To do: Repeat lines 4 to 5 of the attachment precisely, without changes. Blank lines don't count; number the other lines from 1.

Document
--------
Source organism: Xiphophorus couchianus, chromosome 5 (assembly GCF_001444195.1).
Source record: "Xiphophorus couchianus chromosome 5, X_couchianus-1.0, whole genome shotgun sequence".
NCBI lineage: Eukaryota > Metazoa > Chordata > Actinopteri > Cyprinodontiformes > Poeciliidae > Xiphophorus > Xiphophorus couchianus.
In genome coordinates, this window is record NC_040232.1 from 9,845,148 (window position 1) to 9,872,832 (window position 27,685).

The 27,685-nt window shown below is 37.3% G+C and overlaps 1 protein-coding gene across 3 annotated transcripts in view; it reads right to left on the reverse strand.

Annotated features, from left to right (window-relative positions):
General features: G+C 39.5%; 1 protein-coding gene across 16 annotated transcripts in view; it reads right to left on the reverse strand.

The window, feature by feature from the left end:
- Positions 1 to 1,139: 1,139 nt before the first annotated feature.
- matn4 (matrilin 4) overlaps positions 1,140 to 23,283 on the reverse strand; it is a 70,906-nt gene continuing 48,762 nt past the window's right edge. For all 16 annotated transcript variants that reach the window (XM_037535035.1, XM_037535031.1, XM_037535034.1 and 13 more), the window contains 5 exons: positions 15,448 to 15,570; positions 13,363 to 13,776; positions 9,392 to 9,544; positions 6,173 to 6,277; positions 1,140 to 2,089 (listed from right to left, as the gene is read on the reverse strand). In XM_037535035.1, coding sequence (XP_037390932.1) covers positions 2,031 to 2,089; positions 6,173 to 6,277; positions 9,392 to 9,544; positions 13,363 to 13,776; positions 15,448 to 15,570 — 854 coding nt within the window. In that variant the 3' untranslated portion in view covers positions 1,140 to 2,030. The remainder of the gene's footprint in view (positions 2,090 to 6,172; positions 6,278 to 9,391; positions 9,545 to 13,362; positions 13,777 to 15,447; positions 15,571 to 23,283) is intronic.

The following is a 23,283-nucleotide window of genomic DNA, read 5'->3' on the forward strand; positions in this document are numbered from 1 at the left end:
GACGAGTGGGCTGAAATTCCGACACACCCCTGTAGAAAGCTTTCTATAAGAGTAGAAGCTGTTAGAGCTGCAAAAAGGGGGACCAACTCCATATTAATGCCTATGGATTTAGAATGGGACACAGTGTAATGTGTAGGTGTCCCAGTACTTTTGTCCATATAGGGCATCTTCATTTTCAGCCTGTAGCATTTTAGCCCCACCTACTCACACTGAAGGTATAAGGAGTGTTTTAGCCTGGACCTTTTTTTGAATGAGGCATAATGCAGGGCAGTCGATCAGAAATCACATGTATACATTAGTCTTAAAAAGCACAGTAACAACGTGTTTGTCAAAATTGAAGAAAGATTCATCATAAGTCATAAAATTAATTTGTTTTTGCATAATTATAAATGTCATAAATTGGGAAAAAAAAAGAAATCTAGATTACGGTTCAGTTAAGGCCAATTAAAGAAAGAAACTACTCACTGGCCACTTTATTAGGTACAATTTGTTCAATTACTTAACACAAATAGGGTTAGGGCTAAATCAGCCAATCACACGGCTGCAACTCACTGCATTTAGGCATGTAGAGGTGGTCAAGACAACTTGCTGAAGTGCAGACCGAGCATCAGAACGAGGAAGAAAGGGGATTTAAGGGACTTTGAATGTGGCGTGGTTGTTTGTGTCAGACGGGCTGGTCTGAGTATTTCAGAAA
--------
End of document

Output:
In genome coordinates, this window is record NC_040232.1 from 9,845,148 (window position 1) to 9,872,832 (window position 27,685).

The 27,685-nt window shown below is 37.3% G+C and overlaps 1 protein-coding gene across 3 annotated transcripts in view; it reads right to left on the reverse strand.